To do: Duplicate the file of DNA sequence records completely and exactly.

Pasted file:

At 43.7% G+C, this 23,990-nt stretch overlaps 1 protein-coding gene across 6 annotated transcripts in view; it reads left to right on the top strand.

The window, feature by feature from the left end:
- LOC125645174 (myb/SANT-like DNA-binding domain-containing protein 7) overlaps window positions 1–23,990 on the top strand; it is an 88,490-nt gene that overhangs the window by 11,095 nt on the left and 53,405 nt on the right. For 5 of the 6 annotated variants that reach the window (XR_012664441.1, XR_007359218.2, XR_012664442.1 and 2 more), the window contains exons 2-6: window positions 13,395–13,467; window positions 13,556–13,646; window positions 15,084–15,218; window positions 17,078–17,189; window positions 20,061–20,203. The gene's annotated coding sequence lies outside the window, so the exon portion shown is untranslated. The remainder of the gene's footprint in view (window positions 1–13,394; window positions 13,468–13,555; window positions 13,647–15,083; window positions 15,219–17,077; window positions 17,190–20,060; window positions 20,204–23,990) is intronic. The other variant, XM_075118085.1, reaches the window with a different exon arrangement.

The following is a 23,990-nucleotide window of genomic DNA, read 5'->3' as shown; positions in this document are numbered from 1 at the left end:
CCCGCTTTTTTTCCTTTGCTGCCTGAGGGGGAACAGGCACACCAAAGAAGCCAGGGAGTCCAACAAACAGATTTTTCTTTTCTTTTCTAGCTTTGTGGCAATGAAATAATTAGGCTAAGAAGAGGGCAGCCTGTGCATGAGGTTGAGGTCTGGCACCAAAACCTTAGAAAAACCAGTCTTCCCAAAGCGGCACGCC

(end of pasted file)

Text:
At 43.7% G+C, this 23,990-nt stretch overlaps 1 protein-coding gene across 6 annotated transcripts in view; it reads left to right on the top strand.

The window, feature by feature from the left end:
- LOC125645174 (myb/SANT-like DNA-binding domain-containing protein 7) overlaps window positions 1–23,990 on the top strand; it is an 88,490-nt gene that overhangs the window by 11,095 nt on the left and 53,405 nt on the right. For 5 of the 6 annotated variants that reach the window (XR_012664441.1, XR_007359218.2, XR_012664442.1 and 2 more), the window contains exons 2-6: window positions 13,395–13,467; window positions 13,556–13,646; window positions 15,084–15,218; window positions 17,078–17,189; window positions 20,061–20,203. The gene's annotated coding sequence lies outside the window, so the exon portion shown is untranslated. The remainder of the gene's footprint in view (window positions 1–13,394; window positions 13,468–13,555; window positions 13,647–15,083; window positions 15,219–17,077; window positions 17,190–20,060; window positions 20,204–23,990) is intronic. The other variant, XM_075118085.1, reaches the window with a different exon arrangement.

The following is a 23,990-nucleotide window of genomic DNA, read 5'->3' as shown; positions in this document are numbered from 1 at the left end:
CCCGCTTTTTTTCCTTTGCTGCCTGAGGGGGAACAGGCACACCAAAGAAGCCAGGGAGTCCAACAAACAGATTTTTCTTTTCTTTTCTAGCTTTGTGGCAATGAAATAATTAGGCTAAGAAGAGGGCAGCCTGTGCATGAGGTTGAGGTCTGGCACCAAAACCTTAGAAAAACCAGTCTTCCCAAAGCGGCACGCC